Could “Cats” be the least coherent, most incompetent movie ever made at the $90 million-plus strata? Or is it an inadvertent visionary fever dream, a penny-dreadful Baz Luhrmann-on-cough syrup romp, a vast soundstage-scaled pink-and-blue angora sweater set for the restless spirit of the late Ed Wood?
In any case, it’s essential viewing.
It is not mediocre: this adaptation of one of the longest-running shows in West End and Broadway history—twenty-one years in London, eighteen years in Midtown—is a hallucination of ungodly eccentricity, a sub-surrealistic traipse through the unconscious. (Whose? T. S. Eliot’s? Andrew Lloyd Webber’s? Everyone who worked on the cursed project?) The star-stacked “Cats” is a rare attainment and could well be the last of the film industry’s industrial-scale caprices, a follicular folly down to molecular level. (Eighty-one million people have seen the musical. Eighty-one million people will not see “Cats” in movie theaters.)
Director-co-writer Tom Hooper is known for his crude, bombastic attack, as well as his lack of directorial finesse (“The King’s Speech,” “Les Miserables”), passion for ultra-wide angles and indifference to camera placement and spatial coherence between shots. Mayhem! (From a few days’ respite, there’s even an abiding whiff of David Cronenberg-style body horror.) The “Cats” we got is the sort of tragic efflorescence that historically led lesser, French producers to suicide.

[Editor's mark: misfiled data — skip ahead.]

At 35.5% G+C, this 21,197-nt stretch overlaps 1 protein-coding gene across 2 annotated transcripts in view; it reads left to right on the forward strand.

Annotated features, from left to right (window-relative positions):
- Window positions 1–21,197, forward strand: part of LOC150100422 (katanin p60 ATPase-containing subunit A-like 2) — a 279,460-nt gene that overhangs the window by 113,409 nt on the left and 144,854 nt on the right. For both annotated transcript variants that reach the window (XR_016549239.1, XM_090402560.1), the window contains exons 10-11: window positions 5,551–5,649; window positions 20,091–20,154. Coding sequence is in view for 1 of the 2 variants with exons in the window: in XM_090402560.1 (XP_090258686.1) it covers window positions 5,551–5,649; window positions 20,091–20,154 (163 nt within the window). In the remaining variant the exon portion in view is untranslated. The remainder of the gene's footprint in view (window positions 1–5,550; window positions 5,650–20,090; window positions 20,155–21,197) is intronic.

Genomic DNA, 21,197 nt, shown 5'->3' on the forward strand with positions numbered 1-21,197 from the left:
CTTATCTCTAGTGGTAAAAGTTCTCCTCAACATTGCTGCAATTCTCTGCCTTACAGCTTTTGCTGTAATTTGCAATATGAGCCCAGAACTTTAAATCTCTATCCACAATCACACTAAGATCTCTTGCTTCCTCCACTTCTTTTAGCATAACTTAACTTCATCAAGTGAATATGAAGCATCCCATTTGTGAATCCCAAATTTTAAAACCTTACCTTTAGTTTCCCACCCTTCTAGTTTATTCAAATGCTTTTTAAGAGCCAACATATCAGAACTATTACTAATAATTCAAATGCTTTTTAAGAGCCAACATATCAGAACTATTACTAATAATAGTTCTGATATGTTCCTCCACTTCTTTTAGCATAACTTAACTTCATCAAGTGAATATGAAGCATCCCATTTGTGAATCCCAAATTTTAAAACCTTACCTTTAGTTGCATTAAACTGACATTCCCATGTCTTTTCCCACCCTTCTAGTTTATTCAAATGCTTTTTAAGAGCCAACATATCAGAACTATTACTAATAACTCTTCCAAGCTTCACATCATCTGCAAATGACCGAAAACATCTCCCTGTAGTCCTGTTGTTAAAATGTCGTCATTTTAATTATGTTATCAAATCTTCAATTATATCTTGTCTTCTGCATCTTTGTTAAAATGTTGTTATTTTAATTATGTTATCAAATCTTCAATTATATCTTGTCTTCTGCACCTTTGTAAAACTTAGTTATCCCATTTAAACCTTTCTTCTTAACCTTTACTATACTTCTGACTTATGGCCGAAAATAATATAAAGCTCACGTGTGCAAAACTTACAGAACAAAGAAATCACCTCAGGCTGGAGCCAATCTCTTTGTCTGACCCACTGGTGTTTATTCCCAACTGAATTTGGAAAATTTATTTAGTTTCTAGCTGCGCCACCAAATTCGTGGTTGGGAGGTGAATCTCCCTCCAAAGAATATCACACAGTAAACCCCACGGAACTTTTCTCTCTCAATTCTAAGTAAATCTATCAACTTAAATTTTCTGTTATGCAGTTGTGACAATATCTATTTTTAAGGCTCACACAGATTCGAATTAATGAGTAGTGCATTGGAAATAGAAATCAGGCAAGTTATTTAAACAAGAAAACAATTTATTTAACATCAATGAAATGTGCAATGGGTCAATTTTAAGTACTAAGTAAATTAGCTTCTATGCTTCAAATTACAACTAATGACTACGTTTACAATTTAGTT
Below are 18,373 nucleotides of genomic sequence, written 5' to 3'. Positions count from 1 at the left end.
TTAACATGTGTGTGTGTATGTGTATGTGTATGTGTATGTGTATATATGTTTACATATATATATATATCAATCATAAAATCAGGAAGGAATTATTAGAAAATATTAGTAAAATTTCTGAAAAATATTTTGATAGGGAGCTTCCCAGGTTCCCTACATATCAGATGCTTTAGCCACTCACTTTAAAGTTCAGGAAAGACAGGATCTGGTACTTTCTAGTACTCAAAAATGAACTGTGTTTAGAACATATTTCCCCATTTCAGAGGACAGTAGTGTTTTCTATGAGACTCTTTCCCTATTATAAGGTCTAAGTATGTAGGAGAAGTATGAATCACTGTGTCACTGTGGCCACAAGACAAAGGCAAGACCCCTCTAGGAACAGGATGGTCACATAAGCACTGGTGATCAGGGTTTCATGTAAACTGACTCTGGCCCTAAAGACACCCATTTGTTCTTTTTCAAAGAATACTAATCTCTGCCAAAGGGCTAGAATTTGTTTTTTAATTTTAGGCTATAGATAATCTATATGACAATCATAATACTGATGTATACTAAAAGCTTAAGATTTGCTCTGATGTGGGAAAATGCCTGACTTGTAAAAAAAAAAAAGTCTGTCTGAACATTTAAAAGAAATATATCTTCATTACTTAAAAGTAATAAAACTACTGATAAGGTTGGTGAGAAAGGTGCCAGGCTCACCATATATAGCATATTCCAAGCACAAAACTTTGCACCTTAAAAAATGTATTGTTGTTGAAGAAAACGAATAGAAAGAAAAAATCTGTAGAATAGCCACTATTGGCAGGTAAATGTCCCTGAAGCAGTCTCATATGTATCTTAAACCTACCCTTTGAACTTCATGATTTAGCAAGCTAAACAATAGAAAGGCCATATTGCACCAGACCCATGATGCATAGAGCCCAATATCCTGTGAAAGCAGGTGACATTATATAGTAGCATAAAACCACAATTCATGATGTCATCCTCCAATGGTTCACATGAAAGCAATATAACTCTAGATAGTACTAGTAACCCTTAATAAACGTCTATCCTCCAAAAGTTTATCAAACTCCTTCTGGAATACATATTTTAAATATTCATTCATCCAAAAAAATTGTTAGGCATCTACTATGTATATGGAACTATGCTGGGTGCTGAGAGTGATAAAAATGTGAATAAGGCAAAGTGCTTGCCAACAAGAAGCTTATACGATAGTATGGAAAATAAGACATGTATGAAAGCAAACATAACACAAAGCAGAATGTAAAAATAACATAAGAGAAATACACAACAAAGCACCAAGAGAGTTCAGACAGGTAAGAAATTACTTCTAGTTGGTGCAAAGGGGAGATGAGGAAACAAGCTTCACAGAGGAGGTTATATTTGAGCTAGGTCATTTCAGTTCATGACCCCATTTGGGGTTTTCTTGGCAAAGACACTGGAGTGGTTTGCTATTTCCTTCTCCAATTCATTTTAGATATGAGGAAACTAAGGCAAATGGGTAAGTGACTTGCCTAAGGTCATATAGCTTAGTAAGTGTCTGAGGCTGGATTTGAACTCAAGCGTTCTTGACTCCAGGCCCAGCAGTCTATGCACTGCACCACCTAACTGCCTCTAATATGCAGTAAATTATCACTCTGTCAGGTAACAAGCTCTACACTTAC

CATS is a grotesque extravaganza. CG singing and dancing human cats devour singing and dancing human cockroaches. I can’t believe what I just witnessed. A total commitment to a weird and disturbing cinematic vision.
— Keith Calder (@keithcalder) December 21, 2019
Eyeball-scalding and visually incoherent even within individual shots, the most apt one-word description may be from Mark Cousins at Sight & Sound, who sighed, “unprecedented.” You certainly have not seen the likes of this Eliot mess. (Now and forever.) The bursts of feline sexuality are to be discovered and ogled at your leisure, whether in the theater or in GIFs coming soon to smaller screens near you. (The kink abides.) Business on the first weekend amounted to a muffled mewl, so this may be cinema culture’s last vast draught of the depths of Tom Hooper’s creative well.
You can get on Tom Hooper for all the half-finished effects in Cats. Or you can blame the studio scourge of “dating,” in which corporations think about the calendar first and creativity not at all.
— Steven Zeitchik (@zeitchikWaPo) December 22, 2019
Befitting its theatrical origins, the version of “Cats” that was previewed and opened on 3,803 North American screens was, in effect, a preview, an unfinished movie which is reportedly being replaced on Christmas Eve by a version with almost-finished visual effects. That not-necessarily-final edition of “Cats” will be the film industry version of that fresco “restored” by the older Spanish woman. Behold the “Cats”: an unfinished work that slunk into theaters when the filmmakers could not meet a hard-and-fast holiday release date. 110m. (Ray Pride)
“Cats” is just down the alley.
Ray Pride is Newcity’s film critic and a contributing editor to Filmmaker magazine.
His history of Chicago “Ghost Signs” in words and images will be published in Spring 2022.